dappled_leaves's avatar

The original report, which summarizes many other cited studies, is not difficult to find. From this report:

“In contrast to what has been reported in the news media, the data contained
within this report CANNOT be used to infer any breed-specific risk for dog
bite fatalities (e.g., neither pit bull-type dogs nor Rottweilers can be said to be
more “dangerous” than any other breed based on the contents of this report). To
obtain such risk information it would be necessary to know the numbers of each
breed currently residing in the United States. Such information is not available.”

From a different report by AMVA:

“Owners of pit bull-type dogs deal with a strong breed stigma, however controlled studies have not identified this breed group as disproportionately dangerous.”

The “strong breed stigma” is certainly not helped by the clickbait site @Dutchess_III linked to, which said about the breed:

“To anyone who knows dogs, the American Pit Bull Terrier is no surprise at #1 on a list of deadliest dogs. In this study the Pit Bull stood far ahead of all the other breeds with 66 fatalities attributed to it. Known for their extremely aggressive nature, many states have legislation banning the breeding of pit bulls.”

As the AMVA study points out, pit bulls are preferred by violent people because of their reputation. It’s literally a vicious cycle.

Adagio's avatar

I don’t think those statistics alone say anything, so much depends on the owner, I would say that’s the most significant factor in aggression.

syz's avatar

The number of fatalities based on breed is essentially useless for drawing conclusion about breeds without numbers/percentages per breed.

After 30 years in veterinary medicine, I can tell you that I would absolutely rather deal with a pit bull than rotties, shepherds, chows, akitas, dachshunds, chihuahuas, shih tzus, min pins, cockers….... you get the gist. Let’s just say that I’ve never been bitten by a pittie.

Dutchess_III's avatar

As I said elsewhere, Pits were bred specifically for aggression and a willingness to kill other dogs. Since they’ve become mainstream it would appear that much of that is being bred out so we have a gentler dog. But you never know when you’re going to be faced with a throw back.
German Shepherds were bred for guarding. My dog instinctively paces off the back yard every morning. She places her self in close proximity to children and babies.

syz's avatar

They were originally bred a bull baiting dogs.

As an aside, dalmatians were bred as carriage dogs, and they bite more children than any other breed. In the veterinary world, we refer to them as “damnations” because they are so completely unreliable.

Dutchess_III's avatar

The Pit Bull was originally created as a fighting dog by crossbreeding bulldogs, mastiffs, and terriers to produce a dog that combined the size and strength of the mastiff, the gameness” and agility of the terrier, with the strength and tenacity of the bulldog.” Source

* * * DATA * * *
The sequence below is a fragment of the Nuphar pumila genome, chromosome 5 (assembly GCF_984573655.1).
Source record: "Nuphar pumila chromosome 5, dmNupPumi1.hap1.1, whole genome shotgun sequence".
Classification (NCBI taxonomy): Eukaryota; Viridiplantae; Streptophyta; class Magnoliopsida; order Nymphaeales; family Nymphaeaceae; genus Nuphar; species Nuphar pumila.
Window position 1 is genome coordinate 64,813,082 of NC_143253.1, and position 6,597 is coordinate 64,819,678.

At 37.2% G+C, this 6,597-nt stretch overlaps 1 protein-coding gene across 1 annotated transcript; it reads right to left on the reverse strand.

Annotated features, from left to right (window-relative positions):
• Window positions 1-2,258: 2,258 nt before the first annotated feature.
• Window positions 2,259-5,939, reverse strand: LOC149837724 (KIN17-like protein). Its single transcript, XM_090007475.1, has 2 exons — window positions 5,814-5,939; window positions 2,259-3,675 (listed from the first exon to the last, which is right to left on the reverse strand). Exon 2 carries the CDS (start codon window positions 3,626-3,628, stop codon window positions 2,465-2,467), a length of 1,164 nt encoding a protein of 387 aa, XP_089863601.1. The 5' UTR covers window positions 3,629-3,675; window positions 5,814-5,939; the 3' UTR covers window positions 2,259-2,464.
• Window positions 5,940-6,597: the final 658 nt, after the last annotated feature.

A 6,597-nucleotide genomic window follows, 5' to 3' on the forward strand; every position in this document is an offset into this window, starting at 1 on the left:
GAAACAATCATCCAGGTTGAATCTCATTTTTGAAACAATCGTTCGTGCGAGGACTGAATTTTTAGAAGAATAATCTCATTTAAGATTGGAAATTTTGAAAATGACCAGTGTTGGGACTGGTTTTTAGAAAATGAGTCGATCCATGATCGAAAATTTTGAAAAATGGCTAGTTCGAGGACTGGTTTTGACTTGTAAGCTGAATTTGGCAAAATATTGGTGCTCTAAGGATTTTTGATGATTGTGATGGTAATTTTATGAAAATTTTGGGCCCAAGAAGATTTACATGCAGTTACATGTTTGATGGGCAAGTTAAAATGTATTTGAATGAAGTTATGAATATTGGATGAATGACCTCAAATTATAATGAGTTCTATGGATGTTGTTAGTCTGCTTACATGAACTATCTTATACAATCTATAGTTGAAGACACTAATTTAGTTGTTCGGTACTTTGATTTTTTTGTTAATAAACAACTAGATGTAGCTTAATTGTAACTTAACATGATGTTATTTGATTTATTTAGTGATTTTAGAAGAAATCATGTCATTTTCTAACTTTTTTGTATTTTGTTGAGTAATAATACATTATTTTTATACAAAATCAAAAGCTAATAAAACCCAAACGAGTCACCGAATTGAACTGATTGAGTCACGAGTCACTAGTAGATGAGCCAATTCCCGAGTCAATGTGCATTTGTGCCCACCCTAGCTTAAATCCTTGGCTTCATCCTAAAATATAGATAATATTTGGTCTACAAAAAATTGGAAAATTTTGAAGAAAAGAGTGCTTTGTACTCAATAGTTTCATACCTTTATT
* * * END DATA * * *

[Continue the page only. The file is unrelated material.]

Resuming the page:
Bull baiting was a vicious sport that required vicious dogs.

JLeslie's avatar

It just reinfirces what I think in general. Pit bulls, Rottweillers and German shepards are scary dogs.

gailcalled's avatar

German shepherds are one of the top dogs of choice for guide dogs, search and rescue dogs, seizure dogs and therapy dogs.

Energetic and fun-loving, the breed is very fond of children once a relationship is established and a loyal family pet.

Consistently one of the United States most popular breeds according to AKC® Registration Statistics, the German Shepherd is also a loving family companion, herder and show competitor… approachable, direct and fearless.

thorninmud's avatar

The whole “bull” thing was not originally about viciousness, but about protection. It’s hard for us to relate to this today, but bulls (and here I mean actual bulls) used to pose a serious and frequent threat to humans in the countryside. They killed a significant number of people. The bullish dog breeds were trained to come between an attacking bull and a human and draw the bull away. There are many written accounts of people being saved from attacking bulls this way.

This required two main qualities: fearlessness and a strong devotion to humans. “Viciousness” wouldn’t have been an asset. It’s certainly possible to take a dog that has these qualities and channel them in dangerous ways, but they’re fundamentally excellent qualities for a dog to have.

Dutchess_III's avatar

I would be wary of German Shepherds in general myself, even though I own one. However, after my experience with Dakota I think German Shepherds are my favorite dog. SO intelligent. Critical thinking skills to boot.

OpryLeigh's avatar

I think the studies need to include the temperament and intentions of the owners to be more reliable. People looking for a status dog are more like to go for a dog that looks intimidating and anyone looking for a status dog is unlikely to raise the animal to be a polite and sweet member of society. As a dog trainer I have never worked with a Bull breed that wasn’t loveable and eager to please, I have, however, worked with Collies, Spaniels and Labradors that concerned me.

Answer this question




to answer.
Your answer will be saved while you login or join.

Have a question? Ask Fluther!

What do you know more about?
Knowledge Networking @ Fluther